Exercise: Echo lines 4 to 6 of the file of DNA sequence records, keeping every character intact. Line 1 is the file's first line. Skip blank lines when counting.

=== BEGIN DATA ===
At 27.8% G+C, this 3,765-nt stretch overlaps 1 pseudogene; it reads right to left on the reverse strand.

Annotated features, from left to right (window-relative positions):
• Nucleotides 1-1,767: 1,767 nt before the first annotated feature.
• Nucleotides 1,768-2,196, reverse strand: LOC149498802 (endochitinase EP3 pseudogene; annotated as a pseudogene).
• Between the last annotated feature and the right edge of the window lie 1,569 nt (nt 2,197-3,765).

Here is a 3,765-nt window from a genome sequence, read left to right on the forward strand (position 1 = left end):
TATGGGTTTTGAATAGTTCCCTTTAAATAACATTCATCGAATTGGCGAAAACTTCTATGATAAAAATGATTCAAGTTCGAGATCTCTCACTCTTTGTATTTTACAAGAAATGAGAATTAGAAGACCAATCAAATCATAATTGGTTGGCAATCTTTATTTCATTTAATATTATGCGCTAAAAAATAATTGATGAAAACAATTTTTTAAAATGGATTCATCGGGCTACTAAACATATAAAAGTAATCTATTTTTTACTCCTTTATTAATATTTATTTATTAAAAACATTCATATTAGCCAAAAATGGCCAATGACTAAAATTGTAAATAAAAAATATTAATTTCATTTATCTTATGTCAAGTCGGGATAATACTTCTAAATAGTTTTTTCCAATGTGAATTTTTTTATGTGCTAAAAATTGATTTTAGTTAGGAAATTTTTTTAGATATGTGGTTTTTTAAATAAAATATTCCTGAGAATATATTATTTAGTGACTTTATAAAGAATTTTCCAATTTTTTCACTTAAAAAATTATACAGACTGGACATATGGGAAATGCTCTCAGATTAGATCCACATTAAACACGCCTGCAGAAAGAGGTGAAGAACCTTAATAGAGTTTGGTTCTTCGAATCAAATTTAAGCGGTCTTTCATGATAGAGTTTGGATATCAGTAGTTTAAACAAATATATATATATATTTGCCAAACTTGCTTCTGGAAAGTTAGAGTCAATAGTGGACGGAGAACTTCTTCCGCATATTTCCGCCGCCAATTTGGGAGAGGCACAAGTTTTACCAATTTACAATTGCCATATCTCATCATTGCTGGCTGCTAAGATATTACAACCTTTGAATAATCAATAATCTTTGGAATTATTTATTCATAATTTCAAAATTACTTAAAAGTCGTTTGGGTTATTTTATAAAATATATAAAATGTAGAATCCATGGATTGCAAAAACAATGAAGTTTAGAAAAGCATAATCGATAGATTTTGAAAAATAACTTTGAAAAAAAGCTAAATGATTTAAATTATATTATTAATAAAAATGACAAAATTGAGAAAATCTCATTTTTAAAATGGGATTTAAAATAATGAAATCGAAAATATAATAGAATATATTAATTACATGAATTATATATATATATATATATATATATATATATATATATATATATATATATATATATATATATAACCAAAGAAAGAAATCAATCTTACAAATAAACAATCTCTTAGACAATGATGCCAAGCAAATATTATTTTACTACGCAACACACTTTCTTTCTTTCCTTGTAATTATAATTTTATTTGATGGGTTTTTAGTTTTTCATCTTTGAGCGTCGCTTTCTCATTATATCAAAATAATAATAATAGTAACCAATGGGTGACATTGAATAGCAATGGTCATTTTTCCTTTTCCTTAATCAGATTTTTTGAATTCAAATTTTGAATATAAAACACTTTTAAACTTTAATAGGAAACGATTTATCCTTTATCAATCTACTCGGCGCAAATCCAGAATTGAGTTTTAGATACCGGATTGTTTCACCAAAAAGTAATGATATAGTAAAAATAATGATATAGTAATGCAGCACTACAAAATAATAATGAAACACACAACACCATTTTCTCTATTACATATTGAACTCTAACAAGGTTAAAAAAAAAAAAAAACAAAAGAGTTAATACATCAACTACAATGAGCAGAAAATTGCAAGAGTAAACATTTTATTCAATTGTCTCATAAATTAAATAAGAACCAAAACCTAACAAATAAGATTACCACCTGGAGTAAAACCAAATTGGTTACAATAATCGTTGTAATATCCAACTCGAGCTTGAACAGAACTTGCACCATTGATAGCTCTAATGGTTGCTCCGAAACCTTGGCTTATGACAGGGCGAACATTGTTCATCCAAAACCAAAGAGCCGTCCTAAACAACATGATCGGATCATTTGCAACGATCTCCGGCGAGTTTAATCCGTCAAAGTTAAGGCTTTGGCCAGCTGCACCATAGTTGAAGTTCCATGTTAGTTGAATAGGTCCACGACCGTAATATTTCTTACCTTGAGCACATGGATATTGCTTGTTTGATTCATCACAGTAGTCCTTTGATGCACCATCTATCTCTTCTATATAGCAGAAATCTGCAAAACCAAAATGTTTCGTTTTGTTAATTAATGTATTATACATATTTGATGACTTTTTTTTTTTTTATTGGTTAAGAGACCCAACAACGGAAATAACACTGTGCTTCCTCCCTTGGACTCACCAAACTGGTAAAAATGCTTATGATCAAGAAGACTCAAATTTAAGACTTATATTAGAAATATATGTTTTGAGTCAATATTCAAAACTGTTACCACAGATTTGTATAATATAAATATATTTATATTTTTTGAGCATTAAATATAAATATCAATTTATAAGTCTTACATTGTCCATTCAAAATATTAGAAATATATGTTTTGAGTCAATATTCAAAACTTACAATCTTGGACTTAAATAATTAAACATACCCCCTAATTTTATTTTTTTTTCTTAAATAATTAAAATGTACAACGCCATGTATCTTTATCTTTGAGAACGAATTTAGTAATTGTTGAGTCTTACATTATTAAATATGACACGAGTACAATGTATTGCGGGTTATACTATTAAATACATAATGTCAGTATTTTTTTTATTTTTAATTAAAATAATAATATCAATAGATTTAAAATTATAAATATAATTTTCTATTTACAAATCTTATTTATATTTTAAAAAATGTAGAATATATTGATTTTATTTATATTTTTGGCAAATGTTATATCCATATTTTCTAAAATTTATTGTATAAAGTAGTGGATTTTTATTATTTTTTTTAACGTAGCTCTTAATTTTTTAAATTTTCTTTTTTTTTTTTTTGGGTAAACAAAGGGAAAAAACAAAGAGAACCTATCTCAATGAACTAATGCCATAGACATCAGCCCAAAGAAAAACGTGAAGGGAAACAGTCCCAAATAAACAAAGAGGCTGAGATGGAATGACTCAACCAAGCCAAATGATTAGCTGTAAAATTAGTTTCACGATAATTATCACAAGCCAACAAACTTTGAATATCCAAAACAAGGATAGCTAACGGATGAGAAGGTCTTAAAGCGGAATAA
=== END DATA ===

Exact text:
• Nucleotides 1,768-2,196, reverse strand: LOC149498802 (endochitinase EP3 pseudogene; annotated as a pseudogene).
• Between the last annotated feature and the right edge of the window lie 1,569 nt (nt 2,197-3,765).

Here is a 3,765-nt window from a genome sequence, read left to right on the forward strand (position 1 = left end):